How Many Gay Men Say They Are Bisexual When They’re Coming Out?

April 16, 2018 by Justin Lehmiller

In an episode of the classic television series Sex and the City, Carrie Bradshaw discovers that a guy she’s seeing has dated both men and women. Uncomfortable with the thought of taking things further, she confides to her friends: “You know, I did the ‘date a bisexual guy’ thing in college, but in the end they all ended up with men…I’m not even sure bisexuality exists. I think it’s just a layover on the way to gaytown.”

Carrie expressed a belief that a lot of people in the real world hold, too—that all bisexual men are secretly gay and just aren’t quite ready to come out. However, the stereotype that all bisexual men are gays in disguise is, like Sex and the City, pure fiction (see here and here for scientific evidence that bisexuality is a distinct sexual orientation). That said, it turns out that there is some truth to the idea that bisexuality sometimes serves as a transitional sexual identity.

Transitional bisexuality has largely been ignored by sex researchers to date; however, a recent study published in the Archives of Sexual Behavior sheds some light on it. In this study, researchers recruited men who currently identified as gay via both Facebook and Grindr. A total of 58 participants (most of whom were White and age 26 on average) completed an online survey about their sexual attitudes and histories. Thirty-six of these participants went on to complete a lab study in which their genital arousal patterns were recorded while they watched different kinds of porn.

It turned out that nearly half (48.3%) of participants had identified as bisexual at a previous point in time. Of those who had, most (60.7%) said they had sex with a woman before, too; by contrast, among those who had never identified as bisexual, just 6.7% reported having had sex with a woman.

When asked about their reasons for identifying as bisexual, the two that were most commonly endorsed were that it was easier to think of oneself as bi than as completely gay (60.7%) and that others might have an easier time accepting them as bi instead of completely gay (67.9%).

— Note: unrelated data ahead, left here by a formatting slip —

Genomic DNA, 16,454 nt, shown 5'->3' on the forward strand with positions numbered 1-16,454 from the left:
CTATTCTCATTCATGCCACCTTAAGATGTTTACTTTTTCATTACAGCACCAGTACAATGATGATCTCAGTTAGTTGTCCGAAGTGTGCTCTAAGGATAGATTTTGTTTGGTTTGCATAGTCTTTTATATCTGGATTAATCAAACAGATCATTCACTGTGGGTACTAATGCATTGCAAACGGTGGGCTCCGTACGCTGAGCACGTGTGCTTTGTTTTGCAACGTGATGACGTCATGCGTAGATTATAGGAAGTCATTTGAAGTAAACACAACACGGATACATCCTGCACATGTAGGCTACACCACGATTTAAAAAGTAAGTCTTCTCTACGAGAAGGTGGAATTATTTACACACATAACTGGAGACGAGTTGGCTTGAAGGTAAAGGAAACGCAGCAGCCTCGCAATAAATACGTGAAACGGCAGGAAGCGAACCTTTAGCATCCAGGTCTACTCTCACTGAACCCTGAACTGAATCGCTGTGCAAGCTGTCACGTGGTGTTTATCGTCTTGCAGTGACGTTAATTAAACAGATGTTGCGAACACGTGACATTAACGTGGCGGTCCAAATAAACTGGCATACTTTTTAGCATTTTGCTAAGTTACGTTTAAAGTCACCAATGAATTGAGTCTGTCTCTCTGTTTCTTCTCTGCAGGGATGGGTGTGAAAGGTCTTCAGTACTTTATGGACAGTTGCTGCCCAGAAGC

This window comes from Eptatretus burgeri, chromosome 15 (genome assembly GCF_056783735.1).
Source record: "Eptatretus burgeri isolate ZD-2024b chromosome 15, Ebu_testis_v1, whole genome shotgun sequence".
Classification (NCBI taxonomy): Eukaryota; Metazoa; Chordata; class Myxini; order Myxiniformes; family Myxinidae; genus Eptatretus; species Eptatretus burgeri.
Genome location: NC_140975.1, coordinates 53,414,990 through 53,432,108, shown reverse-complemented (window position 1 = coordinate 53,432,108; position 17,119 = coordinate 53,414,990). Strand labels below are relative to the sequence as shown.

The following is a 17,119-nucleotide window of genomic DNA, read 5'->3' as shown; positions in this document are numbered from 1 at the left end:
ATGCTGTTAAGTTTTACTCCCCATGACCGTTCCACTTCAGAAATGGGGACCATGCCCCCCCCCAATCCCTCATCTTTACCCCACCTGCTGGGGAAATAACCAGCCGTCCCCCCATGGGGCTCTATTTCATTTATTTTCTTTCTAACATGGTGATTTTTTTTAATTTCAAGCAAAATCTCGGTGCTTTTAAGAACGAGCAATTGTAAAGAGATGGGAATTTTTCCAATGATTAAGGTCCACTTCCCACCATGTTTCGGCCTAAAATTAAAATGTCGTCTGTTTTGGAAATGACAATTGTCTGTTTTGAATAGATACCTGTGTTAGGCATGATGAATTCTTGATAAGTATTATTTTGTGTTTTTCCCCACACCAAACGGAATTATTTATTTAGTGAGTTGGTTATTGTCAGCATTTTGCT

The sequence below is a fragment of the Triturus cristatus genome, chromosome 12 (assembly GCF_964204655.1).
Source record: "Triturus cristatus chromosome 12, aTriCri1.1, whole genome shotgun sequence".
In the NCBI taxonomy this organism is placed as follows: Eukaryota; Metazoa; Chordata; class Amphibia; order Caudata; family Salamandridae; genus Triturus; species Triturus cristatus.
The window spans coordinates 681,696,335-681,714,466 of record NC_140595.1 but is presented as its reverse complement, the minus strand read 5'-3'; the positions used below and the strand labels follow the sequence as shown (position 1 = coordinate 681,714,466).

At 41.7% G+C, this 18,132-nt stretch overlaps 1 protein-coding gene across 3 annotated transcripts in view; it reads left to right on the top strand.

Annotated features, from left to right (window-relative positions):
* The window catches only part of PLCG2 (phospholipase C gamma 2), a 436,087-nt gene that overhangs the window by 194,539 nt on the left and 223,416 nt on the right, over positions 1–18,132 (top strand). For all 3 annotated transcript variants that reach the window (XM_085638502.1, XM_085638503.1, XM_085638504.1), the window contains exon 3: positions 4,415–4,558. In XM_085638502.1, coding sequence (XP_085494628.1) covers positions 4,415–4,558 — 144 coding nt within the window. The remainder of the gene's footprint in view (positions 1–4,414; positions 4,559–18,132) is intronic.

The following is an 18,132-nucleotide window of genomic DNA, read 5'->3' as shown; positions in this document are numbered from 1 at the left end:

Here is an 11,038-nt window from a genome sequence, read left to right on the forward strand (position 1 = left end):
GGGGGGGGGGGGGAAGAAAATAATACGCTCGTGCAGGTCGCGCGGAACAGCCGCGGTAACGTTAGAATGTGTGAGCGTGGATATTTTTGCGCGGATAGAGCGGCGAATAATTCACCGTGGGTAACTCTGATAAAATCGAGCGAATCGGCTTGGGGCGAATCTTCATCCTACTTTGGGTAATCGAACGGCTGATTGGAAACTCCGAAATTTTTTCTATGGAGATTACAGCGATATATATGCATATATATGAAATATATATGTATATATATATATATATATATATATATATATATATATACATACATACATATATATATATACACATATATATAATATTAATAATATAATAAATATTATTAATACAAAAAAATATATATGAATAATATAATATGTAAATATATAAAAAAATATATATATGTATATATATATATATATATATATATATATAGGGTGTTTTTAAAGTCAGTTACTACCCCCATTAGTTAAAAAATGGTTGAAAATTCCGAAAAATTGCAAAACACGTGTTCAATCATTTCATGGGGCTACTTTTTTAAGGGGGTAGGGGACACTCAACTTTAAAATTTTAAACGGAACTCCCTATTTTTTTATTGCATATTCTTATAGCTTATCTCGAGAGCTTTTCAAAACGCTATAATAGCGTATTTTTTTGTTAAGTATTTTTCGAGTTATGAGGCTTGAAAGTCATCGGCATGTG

Less commonly endorsed reasons included: wanting a future with a wife and children (21.4%), being sexually attracted to both men and women (21.4%), and having previously masturbated while thinking of both men and women (17.9%). Note that participants could select more than one reason.

Consistent with these findings, most (82.1%) of men who had previously identified as bisexual reported that they did not currently believe themselves to have been bisexual in the past.

The other really interesting finding from this paper came from the genital arousal portion of the study. Men who previously identified as bisexual did not demonstrate higher genital arousal or higher self-reported sexual arousal in response to woman-on-woman porn compared to men who had never identified as bisexual. In other words, those who previously identified as bisexual did not show any current evidence of increased sexual attraction to women.

Given the small number size of this study, we should be cautious in generalizing the results; however, these findings are still informative because they offer some useful scientific insight into the phenomenon of transitional bisexuality.

These results suggest that male transitional bisexuality is common and that it seems to have more to do with coming to terms with a gay identity than with actually being bisexual. The fact that this is so common is probably what has given rise to the popular stereotype that male bisexuality is nothing but “a layover on the way to gaytown.”

Importantly, these findings also suggest that a history of bisexual identification among gay men should not necessarily be viewed as evidence of sexual fluidity, given that most of the men who adopt this temporary identity don’t actually have bisexual feelings. Scientists studying sexual fluidity therefore need to keep in mind that transitional bisexuality is indeed a thing.

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For more on this research, see: Semon, T.L., Hsu, K.J., Rosenthal, A.M., & Bailey, J.M. (2017). Bisexual phenomena among gay-identified men. Archives of Sexual Behavior, 46(1), 237-245

Image Source: 123RF/mavoimage

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Written by
Dr. Justin Lehmiller
Founder & Owner of Sex and Psychology

Dr. Justin Lehmiller is a social psychologist and Research Fellow at The Kinsey Institute. He runs the Sex and Psychology blog and podcast and is author of the popular book Tell Me What You Want. Dr. Lehmiller is an award-winning educator, and a prolific researcher who has published more than 50 academic works.

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